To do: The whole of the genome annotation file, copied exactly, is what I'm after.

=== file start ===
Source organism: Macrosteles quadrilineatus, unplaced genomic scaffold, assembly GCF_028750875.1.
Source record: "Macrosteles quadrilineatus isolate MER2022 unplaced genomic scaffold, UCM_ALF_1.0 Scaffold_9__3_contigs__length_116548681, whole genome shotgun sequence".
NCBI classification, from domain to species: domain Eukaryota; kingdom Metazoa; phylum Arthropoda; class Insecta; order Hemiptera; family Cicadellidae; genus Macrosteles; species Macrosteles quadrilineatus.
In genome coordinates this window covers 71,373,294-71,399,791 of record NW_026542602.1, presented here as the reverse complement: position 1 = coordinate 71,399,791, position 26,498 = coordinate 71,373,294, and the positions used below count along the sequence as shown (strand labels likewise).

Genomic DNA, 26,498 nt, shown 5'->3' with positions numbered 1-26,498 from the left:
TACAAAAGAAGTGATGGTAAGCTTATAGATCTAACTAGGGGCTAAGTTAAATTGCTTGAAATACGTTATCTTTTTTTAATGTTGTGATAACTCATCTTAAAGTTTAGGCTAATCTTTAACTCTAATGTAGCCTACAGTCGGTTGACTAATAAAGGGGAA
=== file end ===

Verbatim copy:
Source organism: Macrosteles quadrilineatus, unplaced genomic scaffold, assembly GCF_028750875.1.
Source record: "Macrosteles quadrilineatus isolate MER2022 unplaced genomic scaffold, UCM_ALF_1.0 Scaffold_9__3_contigs__length_116548681, whole genome shotgun sequence".
NCBI classification, from domain to species: domain Eukaryota; kingdom Metazoa; phylum Arthropoda; class Insecta; order Hemiptera; family Cicadellidae; genus Macrosteles; species Macrosteles quadrilineatus.
In genome coordinates this window covers 71,373,294-71,399,791 of record NW_026542602.1, presented here as the reverse complement: position 1 = coordinate 71,399,791, position 26,498 = coordinate 71,373,294, and the positions used below count along the sequence as shown (strand labels likewise).

Genomic DNA, 26,498 nt, shown 5'->3' with positions numbered 1-26,498 from the left:
TACAAAAGAAGTGATGGTAAGCTTATAGATCTAACTAGGGGCTAAGTTAAATTGCTTGAAATACGTTATCTTTTTTTAATGTTGTGATAACTCATCTTAAAGTTTAGGCTAATCTTTAACTCTAATGTAGCCTACAGTCGGTTGACTAATAAAGGGGAA